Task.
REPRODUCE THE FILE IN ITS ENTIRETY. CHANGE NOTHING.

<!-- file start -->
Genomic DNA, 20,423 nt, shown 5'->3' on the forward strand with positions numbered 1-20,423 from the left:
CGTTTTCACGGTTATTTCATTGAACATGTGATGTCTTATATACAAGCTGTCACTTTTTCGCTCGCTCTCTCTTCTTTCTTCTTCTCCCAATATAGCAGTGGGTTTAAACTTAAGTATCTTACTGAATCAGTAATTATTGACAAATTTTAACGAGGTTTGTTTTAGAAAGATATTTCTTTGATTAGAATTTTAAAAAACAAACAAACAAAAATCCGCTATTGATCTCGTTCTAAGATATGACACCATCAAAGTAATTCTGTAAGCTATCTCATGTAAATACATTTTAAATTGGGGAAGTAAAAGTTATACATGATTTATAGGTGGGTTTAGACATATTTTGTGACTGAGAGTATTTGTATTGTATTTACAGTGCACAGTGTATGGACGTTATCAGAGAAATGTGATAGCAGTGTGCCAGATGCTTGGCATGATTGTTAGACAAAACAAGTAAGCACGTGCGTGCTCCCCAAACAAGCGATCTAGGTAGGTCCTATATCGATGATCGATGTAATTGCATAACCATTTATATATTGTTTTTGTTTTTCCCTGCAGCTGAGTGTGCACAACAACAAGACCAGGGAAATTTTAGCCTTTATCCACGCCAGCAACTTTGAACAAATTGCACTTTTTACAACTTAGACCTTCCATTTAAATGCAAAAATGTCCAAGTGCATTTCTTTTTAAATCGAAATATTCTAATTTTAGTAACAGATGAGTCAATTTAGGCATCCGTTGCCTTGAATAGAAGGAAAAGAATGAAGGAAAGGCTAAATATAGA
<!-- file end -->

Genomic DNA, 20,423 nt, shown 5'->3' on the forward strand with positions numbered 1-20,423 from the left:
CGTTTTCACGGTTATTTCATTGAACATGTGATGTCTTATATACAAGCTGTCACTTTTTCGCTCGCTCTCTCTTCTTTCTTCTTCTCCCAATATAGCAGTGGGTTTAAACTTAAGTATCTTACTGAATCAGTAATTATTGACAAATTTTAACGAGGTTTGTTTTAGAAAGATATTTCTTTGATTAGAATTTTAAAAAACAAACAAACAAAAATCCGCTATTGATCTCGTTCTAAGATATGACACCATCAAAGTAATTCTGTAAGCTATCTCATGTAAATACATTTTAAATTGGGGAAGTAAAAGTTATACATGATTTATAGGTGGGTTTAGACATATTTTGTGACTGAGAGTATTTGTATTGTATTTACAGTGCACAGTGTATGGACGTTATCAGAGAAATGTGATAGCAGTGTGCCAGATGCTTGGCATGATTGTTAGACAAAACAAGTAAGCACGTGCGTGCTCCCCAAACAAGCGATCTAGGTAGGTCCTATATCGATGATCGATGTAATTGCATAACCATTTATATATTGTTTTTGTTTTTCCCTGCAGCTGAGTGTGCACAACAACAAGACCAGGGAAATTTTAGCCTTTATCCACGCCAGCAACTTTGAACAAATTGCACTTTTTACAACTTAGACCTTCCATTTAAATGCAAAAATGTCCAAGTGCATTTCTTTTTAAATCGAAATATTCTAATTTTAGTAACAGATGAGTCAATTTAGGCATCCGTTGCCTTGAATAGAAGGAAAAGAATGAAGGAAAGGCTAAATATAGA